The pudgy, bug-eyed comic became known for his nervous, twitchy ‘loser’ persona. As a self-professed ‘abandoned child,’ Dangerfield found that, like life, the road to comedy stardom could be very rocky.
Life before becoming Rodney Dangerfield wasn’t easy. Born Jacob Cohen and initially going by the stage name of Jack Roy, the 19-year old comedian ventured into the world of stand-up only to find disappointment. After nine years of going nowhere, he completely dropped out of showbiz and, to support his family, sold household aluminum siding. Twenty-five years later, at the age of 45, Rodney decided to give comedy another try, appearing in clubs at night while still selling siding during the day. He ultimately found success, due to luck, persistence and his enormous comedic talent.
In his autobiography, “It’s Not Easy Bein’ Me: A Lifetime of No Respect,” Dangerfield remembers the jokes he told at his audition for the Sullivan show:
“I live in a tough neighborhood. When I plan my budget, I allow for holdup money.”
“I tell ‘ya, in my building, nothing but robberies. Every time I close a window,
I hit somebody’s hands.”
On March 5th 1967, he appeared on The Ed Sullivan Show for the first time. Having seen what the show had done for other comics like Richard Pryor on The Ed Sullivan Show and Joan Rivers on The Ed Sullivan Show, Rodney knew that he was finally getting somewhere. Luckily for viewers, Dangerfield had twenty-five years worth of pent-up comedy when he finally “made it.” He appeared on The Ed Sullivan Show a total of 17 times between 1967 and 1971. Audiences loved his stand-up routines and related to his famous catchphrase, “I don’t get no respect! No respect at all…” His self-deprecating style of comedy, ranging from childhood stories to shopping trip tales, to problems with his wife always resonated with middle America.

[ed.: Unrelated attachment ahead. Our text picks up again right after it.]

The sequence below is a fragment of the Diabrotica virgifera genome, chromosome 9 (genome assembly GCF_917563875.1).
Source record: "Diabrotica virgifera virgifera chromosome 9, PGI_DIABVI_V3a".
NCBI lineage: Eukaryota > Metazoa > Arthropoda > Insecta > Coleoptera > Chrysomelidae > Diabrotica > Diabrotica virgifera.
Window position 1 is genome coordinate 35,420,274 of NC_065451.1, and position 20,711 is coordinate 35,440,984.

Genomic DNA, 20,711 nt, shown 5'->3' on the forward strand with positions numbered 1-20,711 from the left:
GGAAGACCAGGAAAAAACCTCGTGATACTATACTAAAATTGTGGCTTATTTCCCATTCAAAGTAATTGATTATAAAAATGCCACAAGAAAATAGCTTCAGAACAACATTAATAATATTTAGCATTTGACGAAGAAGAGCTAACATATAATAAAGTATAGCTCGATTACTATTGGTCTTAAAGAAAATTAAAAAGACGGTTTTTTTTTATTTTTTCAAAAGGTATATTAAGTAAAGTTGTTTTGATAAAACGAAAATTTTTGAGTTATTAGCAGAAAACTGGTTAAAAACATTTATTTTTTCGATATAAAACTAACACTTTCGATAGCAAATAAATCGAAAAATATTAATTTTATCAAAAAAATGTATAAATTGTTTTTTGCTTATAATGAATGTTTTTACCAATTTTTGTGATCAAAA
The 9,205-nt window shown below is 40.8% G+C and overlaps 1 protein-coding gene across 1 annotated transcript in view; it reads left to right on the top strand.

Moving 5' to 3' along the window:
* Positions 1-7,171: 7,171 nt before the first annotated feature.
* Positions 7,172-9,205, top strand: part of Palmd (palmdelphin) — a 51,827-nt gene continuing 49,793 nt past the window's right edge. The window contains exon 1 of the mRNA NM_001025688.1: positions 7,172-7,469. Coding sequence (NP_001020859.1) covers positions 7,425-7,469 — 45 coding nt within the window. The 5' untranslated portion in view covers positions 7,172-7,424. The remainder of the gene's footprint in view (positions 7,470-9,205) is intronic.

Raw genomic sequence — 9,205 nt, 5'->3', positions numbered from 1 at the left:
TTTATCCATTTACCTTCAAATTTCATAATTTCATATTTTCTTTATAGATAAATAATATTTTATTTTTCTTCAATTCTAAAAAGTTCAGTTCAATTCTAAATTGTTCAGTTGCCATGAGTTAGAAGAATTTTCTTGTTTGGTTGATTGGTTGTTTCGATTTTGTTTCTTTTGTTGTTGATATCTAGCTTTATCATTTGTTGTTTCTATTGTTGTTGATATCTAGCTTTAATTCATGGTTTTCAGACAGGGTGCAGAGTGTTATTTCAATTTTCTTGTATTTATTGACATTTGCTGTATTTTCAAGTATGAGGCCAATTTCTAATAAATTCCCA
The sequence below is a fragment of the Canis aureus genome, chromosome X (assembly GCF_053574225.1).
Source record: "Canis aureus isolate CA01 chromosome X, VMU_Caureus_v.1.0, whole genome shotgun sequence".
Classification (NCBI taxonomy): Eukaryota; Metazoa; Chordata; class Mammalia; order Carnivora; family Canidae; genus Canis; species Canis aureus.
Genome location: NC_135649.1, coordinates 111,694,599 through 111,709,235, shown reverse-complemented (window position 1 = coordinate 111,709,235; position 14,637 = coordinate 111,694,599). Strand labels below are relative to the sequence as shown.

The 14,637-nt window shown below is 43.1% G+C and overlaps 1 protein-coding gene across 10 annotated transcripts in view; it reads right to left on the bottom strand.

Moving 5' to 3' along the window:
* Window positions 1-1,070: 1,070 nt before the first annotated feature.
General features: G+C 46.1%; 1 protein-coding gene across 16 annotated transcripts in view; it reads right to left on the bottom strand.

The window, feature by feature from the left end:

After he gained a huge fan base on The Ed Sullivan Show, Dangerfield continued to find popularity on other television programs like The Dean Martin Show and The Tonight Show. Finally internationally recognized, his success led to feature films “Caddyshack” (1980), “Easy Money,” (1983) and “Back to School” (1986). Though in 2004 the comedy world would lose one of its best, Rodney Dangerfield’s legacy continues to delight and entertain, in no small part due to the respect given to him by Ed Sullivan.